Where the energy issue is hitting is in congress. The Democrats have made a huge mistake here, the stubbornness of Pelosi and Reid in not allowing a vote.

The Democrats know it is a losing issue. It's manna from heaven because Republicans were running uphill on all the economic issues, and they are clearly on the side of public opinion on this.

It's going to be hammered over the month of August as the Representatives return home, and I'm sure that in September there's going to be a compromise, because there's going to be rebellion among Democrats.

This is the one hope the Republicans have of avoiding a sweep and a landslide, a Democratic landslide in congress. And I think it's a card well played so far.

KONDRAKE: But you know, the Republicans are convinced that the reason Harry Reid blocked the votes in the Senate was to protect Barack Obama, to prevent him from having to go and vote on these things.

Now, all of a sudden, this is Obama sort of pulling the rug out from are the senators who were protecting him all this time.

BAIER: Fred, quickly—a compromise in September?

BARNES: I doubt it. I want to hear the same thing Mort wants to hear, what the environmental community says, because they have a strong grip on the vast majority of Democrats in congress, and they won't like any sort of compromise.

BAIER: That's it for this topic, more with the panel after a break. We will go talk about the ongoing progress in Iraq and what that means for the troops there.



GEORGE BUSH, PRESIDENT OF THE UNITED STATES OF AMERICA: Violence is down to its lowest level since the spring of 2004, and we are now in our third consecutive month with reduced violence levels holding steady.

General Petraeus and Ambassador Crocker caution that the progress is still reversible, but they report that there now appears to be a degree of durability to the gains that we have made.


BAIER: President Bush talking about the progress on the ground in Iraq, what it means for troops in there.

This comes as new polls are indicating that the American public believes the troop surge has been working, whether it has made the situation better.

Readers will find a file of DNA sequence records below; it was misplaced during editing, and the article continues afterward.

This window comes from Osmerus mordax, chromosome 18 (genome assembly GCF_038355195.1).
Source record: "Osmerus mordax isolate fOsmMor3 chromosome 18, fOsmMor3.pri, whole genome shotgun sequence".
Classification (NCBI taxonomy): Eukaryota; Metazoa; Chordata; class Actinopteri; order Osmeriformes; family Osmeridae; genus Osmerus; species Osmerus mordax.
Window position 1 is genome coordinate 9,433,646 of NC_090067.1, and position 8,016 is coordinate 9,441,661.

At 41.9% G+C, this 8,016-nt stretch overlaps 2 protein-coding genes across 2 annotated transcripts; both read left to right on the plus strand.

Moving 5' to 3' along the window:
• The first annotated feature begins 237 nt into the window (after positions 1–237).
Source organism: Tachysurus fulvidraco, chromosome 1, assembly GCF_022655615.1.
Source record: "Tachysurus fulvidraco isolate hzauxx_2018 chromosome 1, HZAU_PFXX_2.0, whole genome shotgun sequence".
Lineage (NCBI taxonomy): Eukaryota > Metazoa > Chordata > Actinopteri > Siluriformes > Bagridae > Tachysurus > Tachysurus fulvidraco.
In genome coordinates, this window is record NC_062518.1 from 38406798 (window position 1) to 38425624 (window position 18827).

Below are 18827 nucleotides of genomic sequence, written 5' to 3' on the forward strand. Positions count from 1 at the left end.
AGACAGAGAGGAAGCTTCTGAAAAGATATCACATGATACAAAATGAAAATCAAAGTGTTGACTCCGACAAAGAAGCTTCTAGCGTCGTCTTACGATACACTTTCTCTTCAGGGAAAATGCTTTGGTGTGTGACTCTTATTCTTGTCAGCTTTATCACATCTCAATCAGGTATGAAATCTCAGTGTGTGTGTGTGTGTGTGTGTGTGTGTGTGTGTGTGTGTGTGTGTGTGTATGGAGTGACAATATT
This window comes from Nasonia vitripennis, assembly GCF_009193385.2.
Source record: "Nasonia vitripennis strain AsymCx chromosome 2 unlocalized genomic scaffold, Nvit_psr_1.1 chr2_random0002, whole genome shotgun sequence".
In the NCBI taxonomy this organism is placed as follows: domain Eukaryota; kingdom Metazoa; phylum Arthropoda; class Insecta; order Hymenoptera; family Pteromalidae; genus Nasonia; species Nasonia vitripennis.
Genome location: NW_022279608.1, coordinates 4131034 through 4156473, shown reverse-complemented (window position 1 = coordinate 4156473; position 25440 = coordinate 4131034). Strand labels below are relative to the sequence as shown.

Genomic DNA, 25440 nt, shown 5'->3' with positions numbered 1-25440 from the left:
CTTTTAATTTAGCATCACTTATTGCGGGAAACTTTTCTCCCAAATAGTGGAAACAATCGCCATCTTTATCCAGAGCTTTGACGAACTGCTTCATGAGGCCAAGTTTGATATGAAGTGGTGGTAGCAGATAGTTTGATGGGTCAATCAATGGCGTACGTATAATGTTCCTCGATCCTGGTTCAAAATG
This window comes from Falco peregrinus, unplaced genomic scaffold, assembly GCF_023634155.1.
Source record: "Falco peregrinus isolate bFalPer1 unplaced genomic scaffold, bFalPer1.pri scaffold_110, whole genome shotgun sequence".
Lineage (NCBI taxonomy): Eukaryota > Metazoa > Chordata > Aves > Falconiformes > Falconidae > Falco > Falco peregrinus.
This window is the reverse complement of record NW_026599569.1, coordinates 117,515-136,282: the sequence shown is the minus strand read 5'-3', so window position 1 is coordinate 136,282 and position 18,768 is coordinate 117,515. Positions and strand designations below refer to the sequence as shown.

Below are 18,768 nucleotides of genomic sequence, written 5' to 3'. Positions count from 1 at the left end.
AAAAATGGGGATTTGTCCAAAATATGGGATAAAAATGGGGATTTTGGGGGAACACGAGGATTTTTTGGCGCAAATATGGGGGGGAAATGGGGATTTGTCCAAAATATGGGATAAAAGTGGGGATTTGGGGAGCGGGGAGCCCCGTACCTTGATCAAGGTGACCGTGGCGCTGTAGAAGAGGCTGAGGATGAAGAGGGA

There you see July—48 percent, 40 percent March, 22 percent July of '07.

We're back with the panel. This comes, Charles, after the fewest killed in action since the beginning of the war.

KRAUTHAMMER: I mean, this is a remarkable event in American history. I mean, people do not quite want to say it because it is not over, however, if the trajectory of what has been happening continues, and if the trends continue by inauguration day, the American end of this war, the combat end, could essentially be over.

And the big debate between Obama and McCain over it essentially moot because the Iraqis are taking over.

This is the biggest turnaround in the fortunes of Americans in war since 1864. This is not exactly as dramatic as the taking of Atlanta and Sherman's march, but what you have is a turnaround from a war that was being lost two years ago, and nobody quite knowing how to win it, to a war that could be won by next year.

And it is was done by Iraqis, which is why it is not as dramatic. Iraqis operating in the lead in Basra, in the lead in Baghdad and Amara, and, today, in the lead in Diyala. That's a remarkable development, but the lag between the actual even and it's affect on public opinion is about six months.

BAIER: Will this public opinion shift, Mort, affect the way that Barack Obama deals with the situation on the ground in Iraq?

KONDRAKE: I think it has already effected what he is saying about it.

BAIER: Moving forward from here...

KONDRAKE: The deadline is fuzzier and fuzzier. The number of troops that would be left behind is less determinate. It is more of a goal— you know, withdrawal is a goal, not an immediate necessity.

One problem he has got is that his economic plan calls for massive savings in Iraq, which sort of require the withdrawal. Now he has to get himself around that one.

But, you know, he said that he would be more responsible getting in than we were reckless — more responsible getting out than we were going in. And, you know, and I believe that that is what he would try to do.

Sure. I do not think he wants to lose this on his watch after a victory is nearly in hand.

BARNES: Despite opposing, fervently, the new strategy, the strategy that President Bush took, that is actually winning the war in Iraq.

Look, at some point, Barack Obama has to come to terms with the surge, which wasn't just the addition of troops, it was an entirely new counterinsurgency strategy that has worked everywhere in Iraq.

And you know, he says, he would still vote against the surge. That is mind-boggling, an intellectual conflict that is crazy.

But it looks like if he is elected president, he is going to get one of the greatest gifts that any new president has ever gotten, and that will be a situation in Iraq that was horrible and will be very good, and one he can deal with very easily.